So you’ve been asked to speak on video and post it online . . . now what?
Sometimes knowing where to start is the most difficult part. Not only is there the swelling angst of camera anxiety, the rapidly approaching deadline that shouts “we needed it yesterday,” the overwhelming feeling of where to begin, the technical know-how gap, and of course–if we’re being really honest–a delicate ego and image to preserve after all.
Over the next several weeks, we’ll tackle these obstacles to help you conquer the camera, and create online videos that are both professional and effective.
As a place to begin, some of the best video presentations emerge from a need or a core problem in your current business or situation. Make sure you identify this need so your online video can hit its target. This is why I challenge you to begin by identifying your target audience. Is your target audience internal colleagues? Staff? External customers? Students? Constituents? Clients? For example, if you are a professor teaching an online course, your target audience is the students enrolled in your course. So what is it they need from you?
This next step then determines what your target audience needs. Video is best at leveraging movement, presence, and storytelling. Which of these elements would help you address their needs? Using the online course example, students need to get to know you as their online instructor, to develop a rapport with you–albeit virtually–and to recognize your credibility and content expertise. Therefore, creating an online video to introduce students to you, your background, and course expectations is an example of using video to address a specific need for a specific, target audience.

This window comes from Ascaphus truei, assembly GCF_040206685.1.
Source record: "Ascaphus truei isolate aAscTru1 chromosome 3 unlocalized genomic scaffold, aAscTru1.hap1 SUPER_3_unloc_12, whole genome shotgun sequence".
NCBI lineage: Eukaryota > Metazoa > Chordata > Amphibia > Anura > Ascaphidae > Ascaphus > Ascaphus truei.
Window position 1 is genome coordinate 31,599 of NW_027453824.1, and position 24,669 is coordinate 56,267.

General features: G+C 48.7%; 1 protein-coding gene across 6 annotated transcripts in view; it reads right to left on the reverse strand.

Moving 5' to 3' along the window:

After determining your audience and their need, your next step is to identify your Central Goal. The Central Goal is the ultimate impact you wish to achieve with your online video, condensed into one sentence. To help you identify it, consider the following questions: What impact do you want to achieve? Do you want customers to buy more “XX more gidgets” after watching the video? Do you want to increase your Twitter following? Do you want to attract more patients? Do you want to increase your clientele by XX%? Boil down the impact in one concise statement.
Concision is of the most difficult parts to writing a Central Idea. Imagine pitching your sales product to someone in an elevator. As you know, you have only a few seconds before that elevator door opens, so your pitch must be concise. The Central Goal needs to be just as concise. It is in the process of paring it down, that you get at the core of why you’re creating an online video and what you really hope to achieve with it as a result. Concision leads to clarity.
After all, if you don’t know why you’re presenting on video or what you hope to achieve with it at the deepest level . . . you’ll miss everytime.
Tune in next week for more tips . . .
What are your biggest concerns about speaking on video?